Agricultural R&D investment in Pakistan increased during 2000–09, albeit at an irregular pace. Pakistan has one of the largest agricultural research systems among developing countries, employing over 3,500 FTE researchers. However, based on a number of indicators, Pakistan appears to be falling behind other South Asian countries. As of 2009, agricultural research spending did not match AgGDP growth, resulting in a weakening agricultural research intensity ratio of 0.21; the share of agricultural researchers holding PhD degrees remained low, at 18 percent; and, despite improvements at a number of institutes, overall employment of female researchers continues to be very low. Finally, private investment in agricultural research has grown but remained relatively small as of 2009.
These financial and capacity challenges have occurred at a time of institutional uncertainty. Spending and capacity patterns have fluctuated as agencies adjust to the devolution and reorganization of responsibilities across national, provincial, and local levels of government in response to the 18th Amendment to the country’s constitution. Provincial institutes have taken on a larger role in agricultural research, but questions remain as to whether they are resourced and structured to do so effectively.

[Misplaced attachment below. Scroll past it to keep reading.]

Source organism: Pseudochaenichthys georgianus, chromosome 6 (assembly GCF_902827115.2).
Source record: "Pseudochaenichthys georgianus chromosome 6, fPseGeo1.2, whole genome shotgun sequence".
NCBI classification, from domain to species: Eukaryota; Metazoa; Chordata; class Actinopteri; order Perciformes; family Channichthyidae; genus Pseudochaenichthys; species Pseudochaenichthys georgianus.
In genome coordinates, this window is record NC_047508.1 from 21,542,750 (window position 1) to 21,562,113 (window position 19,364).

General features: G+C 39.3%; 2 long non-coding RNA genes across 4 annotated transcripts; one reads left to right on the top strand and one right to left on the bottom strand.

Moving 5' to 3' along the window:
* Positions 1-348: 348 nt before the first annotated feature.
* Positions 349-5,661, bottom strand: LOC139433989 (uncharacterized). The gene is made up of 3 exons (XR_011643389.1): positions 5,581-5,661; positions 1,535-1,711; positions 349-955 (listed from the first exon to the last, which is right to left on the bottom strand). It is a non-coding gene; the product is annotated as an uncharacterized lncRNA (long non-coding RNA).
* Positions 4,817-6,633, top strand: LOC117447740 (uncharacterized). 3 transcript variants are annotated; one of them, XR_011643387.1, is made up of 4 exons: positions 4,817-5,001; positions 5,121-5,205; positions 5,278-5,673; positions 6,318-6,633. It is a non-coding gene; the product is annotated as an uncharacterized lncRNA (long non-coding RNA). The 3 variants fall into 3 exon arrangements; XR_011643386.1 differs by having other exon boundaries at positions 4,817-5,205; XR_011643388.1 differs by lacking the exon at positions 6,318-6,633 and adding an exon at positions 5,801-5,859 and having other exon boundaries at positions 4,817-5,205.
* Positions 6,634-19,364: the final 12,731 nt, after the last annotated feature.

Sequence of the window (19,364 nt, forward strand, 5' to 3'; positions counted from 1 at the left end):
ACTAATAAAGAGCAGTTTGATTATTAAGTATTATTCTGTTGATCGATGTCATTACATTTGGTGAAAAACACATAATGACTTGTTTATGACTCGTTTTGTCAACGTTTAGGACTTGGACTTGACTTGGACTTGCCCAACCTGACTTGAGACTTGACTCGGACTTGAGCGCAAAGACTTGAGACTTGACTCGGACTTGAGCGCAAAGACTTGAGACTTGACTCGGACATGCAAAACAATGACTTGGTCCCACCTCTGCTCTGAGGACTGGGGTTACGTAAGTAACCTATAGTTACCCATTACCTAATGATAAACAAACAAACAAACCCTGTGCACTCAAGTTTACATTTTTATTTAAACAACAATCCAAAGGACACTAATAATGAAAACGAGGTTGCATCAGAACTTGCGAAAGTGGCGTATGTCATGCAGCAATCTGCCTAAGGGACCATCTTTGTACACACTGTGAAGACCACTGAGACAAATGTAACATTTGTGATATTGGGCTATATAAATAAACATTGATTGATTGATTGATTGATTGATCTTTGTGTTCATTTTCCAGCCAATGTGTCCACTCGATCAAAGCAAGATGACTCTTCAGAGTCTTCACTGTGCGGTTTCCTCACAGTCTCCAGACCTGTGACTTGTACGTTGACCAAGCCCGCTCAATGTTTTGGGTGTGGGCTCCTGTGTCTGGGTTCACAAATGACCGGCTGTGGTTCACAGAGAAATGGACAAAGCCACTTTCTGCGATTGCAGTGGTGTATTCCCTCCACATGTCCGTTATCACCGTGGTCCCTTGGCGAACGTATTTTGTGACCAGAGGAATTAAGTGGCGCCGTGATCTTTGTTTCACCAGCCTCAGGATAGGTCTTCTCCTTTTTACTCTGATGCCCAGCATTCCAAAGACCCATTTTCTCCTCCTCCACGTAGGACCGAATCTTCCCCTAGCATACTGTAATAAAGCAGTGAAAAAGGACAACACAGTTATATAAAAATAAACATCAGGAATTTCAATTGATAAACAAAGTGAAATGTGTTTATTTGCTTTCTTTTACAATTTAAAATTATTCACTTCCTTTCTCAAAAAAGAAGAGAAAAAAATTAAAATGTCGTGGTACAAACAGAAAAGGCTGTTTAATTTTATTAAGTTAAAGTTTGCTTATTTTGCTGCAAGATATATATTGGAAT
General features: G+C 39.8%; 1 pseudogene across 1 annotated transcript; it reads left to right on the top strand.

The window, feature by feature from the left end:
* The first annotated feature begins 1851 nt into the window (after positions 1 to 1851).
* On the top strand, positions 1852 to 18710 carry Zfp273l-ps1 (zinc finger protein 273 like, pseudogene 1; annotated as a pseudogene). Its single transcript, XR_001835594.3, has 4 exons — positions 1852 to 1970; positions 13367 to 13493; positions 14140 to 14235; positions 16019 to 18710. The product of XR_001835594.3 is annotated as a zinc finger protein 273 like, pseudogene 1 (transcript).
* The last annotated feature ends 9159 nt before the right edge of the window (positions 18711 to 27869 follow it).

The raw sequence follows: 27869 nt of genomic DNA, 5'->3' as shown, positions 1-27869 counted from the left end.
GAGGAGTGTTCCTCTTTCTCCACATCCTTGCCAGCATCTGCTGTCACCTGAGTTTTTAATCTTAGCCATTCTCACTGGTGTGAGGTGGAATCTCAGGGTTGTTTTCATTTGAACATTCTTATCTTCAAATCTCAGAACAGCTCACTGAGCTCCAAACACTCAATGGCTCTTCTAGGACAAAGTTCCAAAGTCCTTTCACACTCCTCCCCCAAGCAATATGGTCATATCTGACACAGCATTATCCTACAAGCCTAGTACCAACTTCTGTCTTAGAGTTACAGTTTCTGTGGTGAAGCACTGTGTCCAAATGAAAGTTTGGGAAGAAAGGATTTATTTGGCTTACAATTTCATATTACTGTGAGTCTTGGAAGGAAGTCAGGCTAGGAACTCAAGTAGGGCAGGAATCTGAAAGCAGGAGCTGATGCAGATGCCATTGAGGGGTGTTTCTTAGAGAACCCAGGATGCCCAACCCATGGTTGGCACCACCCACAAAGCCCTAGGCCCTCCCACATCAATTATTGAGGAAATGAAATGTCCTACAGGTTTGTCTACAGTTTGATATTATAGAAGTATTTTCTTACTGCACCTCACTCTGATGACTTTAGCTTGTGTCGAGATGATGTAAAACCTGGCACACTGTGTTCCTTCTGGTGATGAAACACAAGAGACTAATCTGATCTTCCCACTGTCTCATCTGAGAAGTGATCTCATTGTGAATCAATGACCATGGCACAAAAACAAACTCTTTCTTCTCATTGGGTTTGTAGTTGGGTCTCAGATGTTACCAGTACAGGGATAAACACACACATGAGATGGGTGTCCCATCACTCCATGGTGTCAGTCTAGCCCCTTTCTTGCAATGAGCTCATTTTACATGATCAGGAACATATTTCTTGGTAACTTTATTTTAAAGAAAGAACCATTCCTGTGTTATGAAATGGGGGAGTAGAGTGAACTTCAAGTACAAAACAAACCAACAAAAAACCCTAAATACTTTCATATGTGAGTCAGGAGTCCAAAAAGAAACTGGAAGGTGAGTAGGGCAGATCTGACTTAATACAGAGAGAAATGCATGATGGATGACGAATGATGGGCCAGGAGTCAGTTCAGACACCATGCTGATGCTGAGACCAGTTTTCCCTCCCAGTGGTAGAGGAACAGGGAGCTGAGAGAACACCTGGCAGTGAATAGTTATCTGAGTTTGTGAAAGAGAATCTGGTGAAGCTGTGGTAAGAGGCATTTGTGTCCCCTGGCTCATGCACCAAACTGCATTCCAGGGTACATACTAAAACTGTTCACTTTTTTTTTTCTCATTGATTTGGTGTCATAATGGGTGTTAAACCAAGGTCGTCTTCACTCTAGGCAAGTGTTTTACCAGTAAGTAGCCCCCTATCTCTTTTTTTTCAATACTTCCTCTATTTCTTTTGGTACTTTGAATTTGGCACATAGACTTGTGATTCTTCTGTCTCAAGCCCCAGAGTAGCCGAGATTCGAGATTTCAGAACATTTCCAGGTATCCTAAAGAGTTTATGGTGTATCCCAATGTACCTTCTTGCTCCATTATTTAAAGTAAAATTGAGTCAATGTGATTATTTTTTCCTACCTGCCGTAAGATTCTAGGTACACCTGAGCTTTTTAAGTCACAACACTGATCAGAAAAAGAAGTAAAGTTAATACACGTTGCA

This period of change has, however, offered opportunities to review existing structures and reassess research priorities. Whether the changes will yield advancements both in the system itself and in agricultural productivity remains to be seen.